What does the math look like to calculate the size of an object in LEO that when angeled off the sun, would illuminate a part of the Earth's surface?

For example, if I wanted to 'lightup' a square mile of earth surface, how big would the object that's reflecting the sun in LEO need to be to achieve this?

I'd like to see the math that calculates this.

Many thanks in advance.

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    $\begingroup$ How much light do you want? $\endgroup$ – Dan Pichelman Aug 27 '18 at 16:05
  • $\begingroup$ Also, what is the shape of the area to be lit? Square? Circular? And is the light level to be constant over the entire area, or can it vary a little from center to edges, as long as it stays above a minimum value? $\endgroup$ – Tom Spilker Aug 27 '18 at 16:49
  • $\begingroup$ You might want to look into "iridium flares", where something like this happens accidentally. With a normal flat mirror, you're collecting a small amount of sun and spreading it out over a large portion of the Earth. You might be able to accomplish what you want with a parabolic mirror. Under unachievably perfect conditions, you could probably fry ants (or people) from space :) $\endgroup$ – barrycarter Aug 27 '18 at 17:05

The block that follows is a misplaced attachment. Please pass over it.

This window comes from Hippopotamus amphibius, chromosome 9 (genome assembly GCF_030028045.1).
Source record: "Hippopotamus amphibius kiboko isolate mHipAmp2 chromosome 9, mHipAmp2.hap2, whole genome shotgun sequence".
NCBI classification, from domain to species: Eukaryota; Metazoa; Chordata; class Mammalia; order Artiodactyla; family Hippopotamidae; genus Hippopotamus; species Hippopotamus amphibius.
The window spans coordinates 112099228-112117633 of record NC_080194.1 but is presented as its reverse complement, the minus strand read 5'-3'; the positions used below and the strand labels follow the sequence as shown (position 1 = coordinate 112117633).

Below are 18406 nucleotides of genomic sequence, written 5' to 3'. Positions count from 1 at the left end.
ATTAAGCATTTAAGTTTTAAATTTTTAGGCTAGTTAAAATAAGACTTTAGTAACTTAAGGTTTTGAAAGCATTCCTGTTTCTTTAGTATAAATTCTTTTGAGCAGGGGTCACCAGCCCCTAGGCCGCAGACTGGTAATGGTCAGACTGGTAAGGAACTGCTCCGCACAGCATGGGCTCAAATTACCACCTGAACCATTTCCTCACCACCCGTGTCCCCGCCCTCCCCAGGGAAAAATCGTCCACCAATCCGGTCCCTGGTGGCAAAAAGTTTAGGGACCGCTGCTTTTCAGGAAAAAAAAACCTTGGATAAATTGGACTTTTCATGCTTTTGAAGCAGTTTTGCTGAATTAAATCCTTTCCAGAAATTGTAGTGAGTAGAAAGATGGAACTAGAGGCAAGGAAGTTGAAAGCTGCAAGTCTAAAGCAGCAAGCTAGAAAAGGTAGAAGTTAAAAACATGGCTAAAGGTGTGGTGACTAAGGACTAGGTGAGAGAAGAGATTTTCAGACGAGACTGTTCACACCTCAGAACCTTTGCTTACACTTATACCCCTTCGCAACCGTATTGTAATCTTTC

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    $\begingroup$ Keep in mind that LEO isn't far away, it is fast. If you are trying to constantly illuminate a fixed point you will need a new satellite every few minutes as the previous one falls toward the horizon. Unrelated, but worth looking into is Rjukan Norway that already does what you are asking on a smaller scale with the mirrors mounted on a hillside. $\endgroup$ – Lex Aug 27 '18 at 20:55
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    $\begingroup$ This has been done as an experiment: smithsonianmag.com/smart-news/… $\endgroup$ – Hobbes Aug 28 '18 at 9:24

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